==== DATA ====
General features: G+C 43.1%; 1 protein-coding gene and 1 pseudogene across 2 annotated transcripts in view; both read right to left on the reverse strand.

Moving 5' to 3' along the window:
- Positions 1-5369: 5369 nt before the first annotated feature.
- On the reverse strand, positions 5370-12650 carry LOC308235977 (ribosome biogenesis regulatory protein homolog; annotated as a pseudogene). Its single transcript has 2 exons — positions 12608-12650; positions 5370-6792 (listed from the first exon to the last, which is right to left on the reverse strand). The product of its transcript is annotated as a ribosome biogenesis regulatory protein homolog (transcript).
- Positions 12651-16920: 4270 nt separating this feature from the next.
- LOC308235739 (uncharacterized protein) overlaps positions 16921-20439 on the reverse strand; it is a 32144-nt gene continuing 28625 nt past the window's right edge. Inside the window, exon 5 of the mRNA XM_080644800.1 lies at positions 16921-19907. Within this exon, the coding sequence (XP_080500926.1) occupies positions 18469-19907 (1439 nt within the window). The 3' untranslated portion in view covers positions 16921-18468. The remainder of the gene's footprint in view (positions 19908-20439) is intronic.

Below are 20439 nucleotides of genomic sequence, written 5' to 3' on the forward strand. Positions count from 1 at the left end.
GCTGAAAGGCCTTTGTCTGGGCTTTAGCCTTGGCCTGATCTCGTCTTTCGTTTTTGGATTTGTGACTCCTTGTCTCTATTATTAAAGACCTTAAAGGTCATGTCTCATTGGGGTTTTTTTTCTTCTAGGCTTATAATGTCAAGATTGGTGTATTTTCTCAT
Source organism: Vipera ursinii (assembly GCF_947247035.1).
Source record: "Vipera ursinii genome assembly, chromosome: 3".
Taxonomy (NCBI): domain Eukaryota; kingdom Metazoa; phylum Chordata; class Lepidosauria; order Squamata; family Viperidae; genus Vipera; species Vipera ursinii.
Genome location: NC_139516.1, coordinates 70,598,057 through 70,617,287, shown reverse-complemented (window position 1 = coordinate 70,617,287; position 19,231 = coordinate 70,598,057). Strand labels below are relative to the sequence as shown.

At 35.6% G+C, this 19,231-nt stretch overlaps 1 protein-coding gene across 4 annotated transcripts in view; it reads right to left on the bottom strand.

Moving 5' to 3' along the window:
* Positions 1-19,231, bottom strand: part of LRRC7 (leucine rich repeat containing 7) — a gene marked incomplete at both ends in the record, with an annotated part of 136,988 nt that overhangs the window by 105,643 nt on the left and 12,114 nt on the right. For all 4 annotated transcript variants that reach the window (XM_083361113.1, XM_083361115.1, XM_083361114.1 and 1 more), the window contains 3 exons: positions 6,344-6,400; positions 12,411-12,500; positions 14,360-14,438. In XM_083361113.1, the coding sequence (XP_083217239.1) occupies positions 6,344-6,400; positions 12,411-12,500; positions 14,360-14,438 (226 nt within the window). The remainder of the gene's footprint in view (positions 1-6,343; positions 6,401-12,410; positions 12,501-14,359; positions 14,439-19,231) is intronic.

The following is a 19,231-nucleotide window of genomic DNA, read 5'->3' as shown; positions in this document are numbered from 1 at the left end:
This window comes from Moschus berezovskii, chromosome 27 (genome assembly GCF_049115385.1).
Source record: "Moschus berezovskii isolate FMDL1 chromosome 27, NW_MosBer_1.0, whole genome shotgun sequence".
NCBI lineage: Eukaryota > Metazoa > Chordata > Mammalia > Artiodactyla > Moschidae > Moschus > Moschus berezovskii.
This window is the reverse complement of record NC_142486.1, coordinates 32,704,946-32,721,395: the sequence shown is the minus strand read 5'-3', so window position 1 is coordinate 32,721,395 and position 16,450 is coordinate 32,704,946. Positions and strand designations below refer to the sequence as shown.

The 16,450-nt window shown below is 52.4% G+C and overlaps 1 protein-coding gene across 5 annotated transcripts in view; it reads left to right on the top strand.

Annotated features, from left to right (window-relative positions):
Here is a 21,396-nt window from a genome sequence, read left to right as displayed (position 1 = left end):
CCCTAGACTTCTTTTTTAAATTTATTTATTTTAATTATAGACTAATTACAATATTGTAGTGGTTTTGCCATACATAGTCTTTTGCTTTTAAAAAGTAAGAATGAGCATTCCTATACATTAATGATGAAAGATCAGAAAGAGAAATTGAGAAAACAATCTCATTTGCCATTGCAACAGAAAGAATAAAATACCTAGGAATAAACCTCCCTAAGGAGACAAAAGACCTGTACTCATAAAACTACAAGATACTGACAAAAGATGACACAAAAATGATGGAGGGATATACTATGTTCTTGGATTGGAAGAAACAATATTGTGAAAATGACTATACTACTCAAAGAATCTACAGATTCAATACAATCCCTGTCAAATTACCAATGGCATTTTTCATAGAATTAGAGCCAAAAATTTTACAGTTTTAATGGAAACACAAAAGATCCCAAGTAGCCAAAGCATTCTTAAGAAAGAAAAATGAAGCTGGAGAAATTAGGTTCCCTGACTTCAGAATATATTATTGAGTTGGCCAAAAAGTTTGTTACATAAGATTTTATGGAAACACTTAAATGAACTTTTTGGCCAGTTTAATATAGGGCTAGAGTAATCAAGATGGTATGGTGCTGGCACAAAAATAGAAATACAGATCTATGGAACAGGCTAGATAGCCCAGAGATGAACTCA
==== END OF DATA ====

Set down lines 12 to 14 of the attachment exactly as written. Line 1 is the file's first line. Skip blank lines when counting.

Genome location: NC_139516.1, coordinates 70,598,057 through 70,617,287, shown reverse-complemented (window position 1 = coordinate 70,617,287; position 19,231 = coordinate 70,598,057). Strand labels below are relative to the sequence as shown.

At 35.6% G+C, this 19,231-nt stretch overlaps 1 protein-coding gene across 4 annotated transcripts in view; it reads right to left on the bottom strand.

Moving 5' to 3' along the window: